Emerging economies battle for more voting rights at IMF

Author: By Sarah Arnott

There was some progress at last week?s G20 meeting in Pittsburgh, but until
details are agreed, the balance of power between key economic players
remains unresolved. Under existing arrangements, the industrialised
countries hold 57 per cent of the IMF votes. But the financial crisis has
tilted control away from heavily indebted mature economies, such as the US
and the UK, in favour of the fast-growing, cash-rich, so-called ?Brics?
economies of Brazil, Russia, India and China.

The struggle for IMF voting rights has been rumbling for a decade, but
Friday?s G20 communique ostensibly agrees to a shift of at least 5 per cent,
which would take the split between developed and developing countries almost
even. Any sort of agreement at the G20 was quite a coup for Barack Obama,
but the question ofwhich Western powers will lose out looms large.

Given that the US is the only one of the IMF?s 186 member states with a power
of veto, based on a 17 per cent voting share, it has less to lose from
reform than its foot-dragging European colleagues. Britain and France are
particularly reluctant to endorse the changes, given that they could slip
below China in the pecking order if there are significant increases in
China?s quotas. They also stand to lose their permanent seats on the IMF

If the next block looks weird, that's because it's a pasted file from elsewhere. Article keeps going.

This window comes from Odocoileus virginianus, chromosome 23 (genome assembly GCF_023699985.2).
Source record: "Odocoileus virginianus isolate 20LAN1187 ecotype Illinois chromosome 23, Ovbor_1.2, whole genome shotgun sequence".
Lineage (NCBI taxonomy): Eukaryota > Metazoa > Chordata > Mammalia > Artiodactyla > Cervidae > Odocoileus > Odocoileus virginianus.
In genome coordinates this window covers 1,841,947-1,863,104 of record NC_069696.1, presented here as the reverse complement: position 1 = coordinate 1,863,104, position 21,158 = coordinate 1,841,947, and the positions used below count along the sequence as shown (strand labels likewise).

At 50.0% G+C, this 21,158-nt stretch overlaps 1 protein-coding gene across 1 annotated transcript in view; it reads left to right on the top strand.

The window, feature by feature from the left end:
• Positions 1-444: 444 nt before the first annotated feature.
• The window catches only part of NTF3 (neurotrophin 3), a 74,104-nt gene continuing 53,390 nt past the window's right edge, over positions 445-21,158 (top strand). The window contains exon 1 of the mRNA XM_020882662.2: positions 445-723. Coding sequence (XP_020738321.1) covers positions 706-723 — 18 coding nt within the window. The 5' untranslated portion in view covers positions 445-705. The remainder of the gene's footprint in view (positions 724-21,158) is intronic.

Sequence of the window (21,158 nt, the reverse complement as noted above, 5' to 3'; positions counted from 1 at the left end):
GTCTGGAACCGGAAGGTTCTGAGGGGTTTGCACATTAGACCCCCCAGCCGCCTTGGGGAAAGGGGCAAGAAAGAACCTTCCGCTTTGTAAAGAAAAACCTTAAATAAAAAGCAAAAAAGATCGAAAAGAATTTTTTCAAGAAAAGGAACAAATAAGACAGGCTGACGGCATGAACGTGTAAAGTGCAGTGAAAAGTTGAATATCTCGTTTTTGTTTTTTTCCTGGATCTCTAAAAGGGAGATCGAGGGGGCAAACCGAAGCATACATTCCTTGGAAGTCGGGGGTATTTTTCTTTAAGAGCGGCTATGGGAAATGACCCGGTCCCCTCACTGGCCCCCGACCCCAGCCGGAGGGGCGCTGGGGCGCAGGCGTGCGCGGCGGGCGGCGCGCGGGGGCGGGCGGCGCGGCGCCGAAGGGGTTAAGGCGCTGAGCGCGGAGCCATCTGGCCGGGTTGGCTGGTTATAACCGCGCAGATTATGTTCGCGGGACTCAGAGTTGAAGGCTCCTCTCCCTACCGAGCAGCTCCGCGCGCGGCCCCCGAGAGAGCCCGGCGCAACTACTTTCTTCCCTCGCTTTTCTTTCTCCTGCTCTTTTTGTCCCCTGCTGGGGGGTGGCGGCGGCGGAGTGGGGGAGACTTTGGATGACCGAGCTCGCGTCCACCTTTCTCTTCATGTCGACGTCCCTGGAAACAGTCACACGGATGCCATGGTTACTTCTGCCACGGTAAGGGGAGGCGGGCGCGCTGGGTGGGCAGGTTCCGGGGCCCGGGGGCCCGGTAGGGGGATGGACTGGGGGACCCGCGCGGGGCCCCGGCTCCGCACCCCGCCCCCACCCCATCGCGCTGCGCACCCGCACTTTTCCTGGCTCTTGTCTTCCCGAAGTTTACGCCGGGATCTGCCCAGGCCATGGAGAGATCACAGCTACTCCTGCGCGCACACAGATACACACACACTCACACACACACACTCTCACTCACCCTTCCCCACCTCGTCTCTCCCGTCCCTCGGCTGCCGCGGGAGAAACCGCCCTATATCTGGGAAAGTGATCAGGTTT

noard of governors, but pressure for an agreement is mounting.

The voting rights issue will also feature in the IMF summit?s wider debate
about global trade imbalances.

Slow-growing, highly indebted, trade deficit countries, including the US and
Britain, are trying to persuade major export economies such as China to
focus on boosting domestic demand, creating new markets for the laggards.

President Obama may hope the promise of a louder voice at the IMF will help
make the case.

Jean-Claude Trichet, the president of the European Central Bank, called this
weekend for more balanced trade flows. ?We know that these imbalances have
been at the roots of the present difficulties,?

Mr Trichet said. ?If we don?t correct them, we?ll have the recipe for the next
major crisis.

The Istanbul meeting will also see the publication of the IMF?s latest world
economic outlook report. A prereleased chapter of the report, which was
published last week, was downbeat on the prospects of speedy recovery.

Bank bonuses: Brown goes on the warpath

Laws to prevent a return to the “bad old days” of huge bank bonuses
will be introduced within weeks, the Prime Minister said yesterday.

On the first day of the Labour Party conference in Brighton, Gordon Brown
announced a new Business and Financial Services Act that will “ban the
old bonus systems” and give the Financial Services Authority powers to
intervene where banks flout tough new proposals on remuneration. “We
are going to clean up the system once and for all,” Mr Brown added.

The pledge came after world leaders at the G20 meeting in Pittsburgh agreed to
back new global standards for bankers’ remuneration and banks’ capital
ratios.

Mr Brown said that Britain’s proposals would be “the toughest action of
any country in the world”.

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